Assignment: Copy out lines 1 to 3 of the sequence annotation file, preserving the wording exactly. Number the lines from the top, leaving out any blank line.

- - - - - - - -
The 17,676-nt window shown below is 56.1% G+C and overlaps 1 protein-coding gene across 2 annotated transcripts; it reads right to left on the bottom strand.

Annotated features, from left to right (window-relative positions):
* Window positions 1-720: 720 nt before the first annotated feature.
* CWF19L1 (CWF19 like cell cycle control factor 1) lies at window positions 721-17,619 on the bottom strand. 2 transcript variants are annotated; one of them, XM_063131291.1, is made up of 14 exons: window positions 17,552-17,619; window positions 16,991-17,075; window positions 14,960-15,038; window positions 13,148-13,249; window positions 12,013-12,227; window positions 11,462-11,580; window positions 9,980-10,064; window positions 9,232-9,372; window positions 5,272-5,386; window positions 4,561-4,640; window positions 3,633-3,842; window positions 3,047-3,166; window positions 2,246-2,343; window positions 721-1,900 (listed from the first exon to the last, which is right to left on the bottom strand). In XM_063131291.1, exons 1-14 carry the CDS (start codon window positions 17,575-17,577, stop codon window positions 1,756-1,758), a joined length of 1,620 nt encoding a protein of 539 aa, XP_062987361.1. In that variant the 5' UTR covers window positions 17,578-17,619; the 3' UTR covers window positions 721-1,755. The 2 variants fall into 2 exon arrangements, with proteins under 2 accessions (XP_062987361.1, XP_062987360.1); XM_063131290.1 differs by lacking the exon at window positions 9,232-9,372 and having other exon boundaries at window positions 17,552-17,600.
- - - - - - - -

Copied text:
The 17,676-nt window shown below is 56.1% G+C and overlaps 1 protein-coding gene across 2 annotated transcripts; it reads right to left on the bottom strand.

Annotated features, from left to right (window-relative positions):
* Window positions 1-720: 720 nt before the first annotated feature.